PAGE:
‘ We came upon this idea of stag­ing an al­bum’

The Irish Times Magazine - - IN CONVERSATION -

The Time of My Life is a weekly col­umn about a mo­ment that changed some­one’s life – for the bet­ter or the worse.

Apiv­otal mo­ment in my life was mov­ing back to Dublin. I had moved away straight out of col­lege. I fin­ished Trin­ity in 2007 and moved to New York and spent about four years there. Our band [ Maud In Ca­hoots] was given this ex­cit­ing op­por­tu­nity, on pa­per. It was all the things a per­son in the pop world would want: a lawyer, brand man­ager, band man­ager, a record deal in a dis­jointed sense, but we had to move to Lon­don.

Zoe [ Maud’s sis­ter and band­mate] had al­ready de­cided to do a mas­ters in theatre direc­tion in Lon­don. Although I wasn’t par­tic­u­lar ready to leave New York yet, we moved to Lon­don. That op­por­tu­nity didn’t re­ally amount to what we hoped it would. Af­ter a year we just cut all ties.

Af­ter spend­ing an­other year or so in Lon­don, the piv­otal mo­ment be­gan when I moved back to Dublin, and was fo­cus­ing on per­for­mance, mu­sic, the band. But I had also be­come some­what dis­il­lu­sioned with be­ing a lead singer in a band. Mu­sic per­for­mance wasn’t as ful­fill­ing as it had been ini­tially. I was ques­tion­ing why. Why didn’t I have the im­pulse to write? Why wasn’t I get­ting as much en­joy­ment out of live shows?

I found it very dif­fi­cult to tran­si­tion back to Dublin. I felt like I was an alien at home. I had moved away dur­ing such for­ma­tive years. One of the rea­sons I went to New York was to have more free­dom, not be lim­ited by re­la­tion­ships and friends. I came home a very dif­fer­ent per­son from the per­son I was when I left.

Theatre had al­ways been a part of my life. My fa­ther is an ac­tor, and we’d al­ways gone to see a lot of theatre grow­ing up. I’d done some per­for­mance in Trin­ity, but had fo­cused very much on live gig­ging. Zoe had done her mas­ters at that stage and was work­ing in­de­pen­dently with var­i­ous theatre com­pa­nies.

My­self and Zoe had gone down to Other Voices in Din­gle in the win­ter of 2013 and stayed on af­ter­wards for a cou­ple of weeks in a cot­tage. The idea was to write songs for the band and we ended up writ­ing loads of stuff. Zoe wanted to com­bine her work as a theatre di­rec­tor, so we came upon this idea of stag­ing an al­bum rather than record­ing it in a stu­dio. The idea as a theatre piece was plac­ing a band in a theatre con­text, that was the ba­sis of what be­came The Well Rested Ter­ror­ist.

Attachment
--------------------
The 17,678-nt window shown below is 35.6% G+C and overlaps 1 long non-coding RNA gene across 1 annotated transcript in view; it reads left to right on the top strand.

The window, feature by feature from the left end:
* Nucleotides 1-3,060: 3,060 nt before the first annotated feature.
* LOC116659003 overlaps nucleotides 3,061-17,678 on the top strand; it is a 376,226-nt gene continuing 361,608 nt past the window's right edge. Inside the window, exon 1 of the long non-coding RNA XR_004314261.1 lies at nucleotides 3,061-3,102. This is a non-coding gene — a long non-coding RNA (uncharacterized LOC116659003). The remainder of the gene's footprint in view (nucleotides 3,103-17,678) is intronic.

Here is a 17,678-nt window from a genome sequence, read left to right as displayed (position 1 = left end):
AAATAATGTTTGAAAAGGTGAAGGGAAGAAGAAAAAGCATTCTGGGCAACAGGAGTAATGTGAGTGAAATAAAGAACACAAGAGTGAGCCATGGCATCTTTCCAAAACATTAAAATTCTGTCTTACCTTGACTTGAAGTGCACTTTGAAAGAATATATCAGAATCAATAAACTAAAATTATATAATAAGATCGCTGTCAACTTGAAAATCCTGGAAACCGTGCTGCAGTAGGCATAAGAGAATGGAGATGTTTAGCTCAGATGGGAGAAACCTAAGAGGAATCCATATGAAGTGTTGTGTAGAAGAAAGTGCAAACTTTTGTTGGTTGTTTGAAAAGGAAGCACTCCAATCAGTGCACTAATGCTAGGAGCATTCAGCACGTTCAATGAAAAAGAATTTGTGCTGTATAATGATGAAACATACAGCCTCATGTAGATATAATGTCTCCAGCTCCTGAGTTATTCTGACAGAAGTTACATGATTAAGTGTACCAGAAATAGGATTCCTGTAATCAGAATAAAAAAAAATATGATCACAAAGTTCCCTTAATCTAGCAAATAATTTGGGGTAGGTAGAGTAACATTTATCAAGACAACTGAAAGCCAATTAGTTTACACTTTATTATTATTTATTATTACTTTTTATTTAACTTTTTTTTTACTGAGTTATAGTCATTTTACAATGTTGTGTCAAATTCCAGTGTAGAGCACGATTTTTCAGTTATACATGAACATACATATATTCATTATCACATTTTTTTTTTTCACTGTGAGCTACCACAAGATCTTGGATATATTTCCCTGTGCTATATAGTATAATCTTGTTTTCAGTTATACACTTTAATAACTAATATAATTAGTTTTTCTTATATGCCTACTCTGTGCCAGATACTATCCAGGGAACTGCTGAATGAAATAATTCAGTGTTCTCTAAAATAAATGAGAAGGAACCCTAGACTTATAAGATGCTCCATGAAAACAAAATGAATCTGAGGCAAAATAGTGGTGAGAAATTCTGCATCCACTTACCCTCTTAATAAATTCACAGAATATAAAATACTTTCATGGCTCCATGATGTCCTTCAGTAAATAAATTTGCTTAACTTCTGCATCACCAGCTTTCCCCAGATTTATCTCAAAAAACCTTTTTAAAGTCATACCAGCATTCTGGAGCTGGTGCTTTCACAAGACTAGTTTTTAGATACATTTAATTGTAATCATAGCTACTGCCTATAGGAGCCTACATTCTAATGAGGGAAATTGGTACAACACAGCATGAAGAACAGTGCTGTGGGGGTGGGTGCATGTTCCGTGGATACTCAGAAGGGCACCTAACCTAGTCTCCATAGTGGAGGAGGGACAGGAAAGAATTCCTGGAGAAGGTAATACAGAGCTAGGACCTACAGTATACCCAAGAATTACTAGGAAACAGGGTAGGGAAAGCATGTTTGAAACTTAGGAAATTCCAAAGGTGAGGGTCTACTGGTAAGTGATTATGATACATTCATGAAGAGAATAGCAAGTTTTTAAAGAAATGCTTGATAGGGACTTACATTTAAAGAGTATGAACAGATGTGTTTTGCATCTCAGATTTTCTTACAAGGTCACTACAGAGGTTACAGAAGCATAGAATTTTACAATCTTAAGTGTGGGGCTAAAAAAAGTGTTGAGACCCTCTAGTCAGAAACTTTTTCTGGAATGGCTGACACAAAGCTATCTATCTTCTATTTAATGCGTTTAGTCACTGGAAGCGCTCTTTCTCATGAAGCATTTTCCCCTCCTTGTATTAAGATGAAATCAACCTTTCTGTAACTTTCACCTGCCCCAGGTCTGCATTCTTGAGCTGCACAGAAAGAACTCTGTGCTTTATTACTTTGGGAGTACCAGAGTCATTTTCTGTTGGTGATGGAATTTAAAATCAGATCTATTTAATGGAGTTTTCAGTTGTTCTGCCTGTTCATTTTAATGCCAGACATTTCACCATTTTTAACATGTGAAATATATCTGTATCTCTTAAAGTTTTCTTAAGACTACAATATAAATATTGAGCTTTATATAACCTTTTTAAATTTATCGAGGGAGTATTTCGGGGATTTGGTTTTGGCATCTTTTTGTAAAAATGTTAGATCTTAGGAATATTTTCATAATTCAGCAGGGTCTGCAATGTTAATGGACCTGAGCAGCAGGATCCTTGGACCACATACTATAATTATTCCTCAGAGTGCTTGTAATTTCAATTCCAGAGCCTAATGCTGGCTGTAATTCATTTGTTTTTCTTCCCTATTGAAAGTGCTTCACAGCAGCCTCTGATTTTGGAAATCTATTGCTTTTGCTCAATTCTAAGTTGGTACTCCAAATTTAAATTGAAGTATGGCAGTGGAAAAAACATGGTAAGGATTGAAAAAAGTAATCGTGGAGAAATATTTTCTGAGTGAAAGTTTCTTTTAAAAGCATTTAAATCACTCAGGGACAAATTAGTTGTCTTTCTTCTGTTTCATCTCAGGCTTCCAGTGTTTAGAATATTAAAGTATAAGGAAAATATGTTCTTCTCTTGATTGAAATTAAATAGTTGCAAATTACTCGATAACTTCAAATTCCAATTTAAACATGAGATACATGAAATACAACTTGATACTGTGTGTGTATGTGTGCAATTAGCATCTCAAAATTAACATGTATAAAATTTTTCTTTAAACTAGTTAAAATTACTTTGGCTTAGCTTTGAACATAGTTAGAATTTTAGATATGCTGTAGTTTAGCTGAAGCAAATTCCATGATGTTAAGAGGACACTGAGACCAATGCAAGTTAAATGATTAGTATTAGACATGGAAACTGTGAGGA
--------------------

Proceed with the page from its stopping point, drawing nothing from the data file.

I re­mem­ber be­fore the first per­for­mance in the Pea­cock, in my head say­ing “just walk off stage and don’t come back”. I was so pet­ri­fied. That trans­for­ma­tion that hap­pens be­fore you go on stage, it was a very dif­fer­ent process of trans­for­ma­tion to a gig. I thought I was go­ing to vomit. Then the show be­gan and it was an ex­cit­ing and re- en­er­gis­ing ex­pe­ri­ence from the get- go. It was the first time in a long time – maybe ever for me – that the mu­sic was mean­ing­fully trans­lated to an au­di­ence, and that the au­di­ence was present and avail­able to ab­sorb the mu­sic. That was a light­bulb mo­ment: per­for­mance in con­text, and how the ma­te­rial is per­ceived and un­der­stood is en­tirely in­flu­enced by the con­text it’s per­formed in. As a per­former I was think­ing: this is what I need to do.

Along with her sis­ter Zoe Ní Riordáin, Maud Lee founded the mu­sic and theatre com­pany One Two One Two. Re­cov­ery, star­ring Maud Lee and Peter Coo­nan, is at Pro­ject Arts Cen­tre, Dublin, Novem­ber 8th- 10th.

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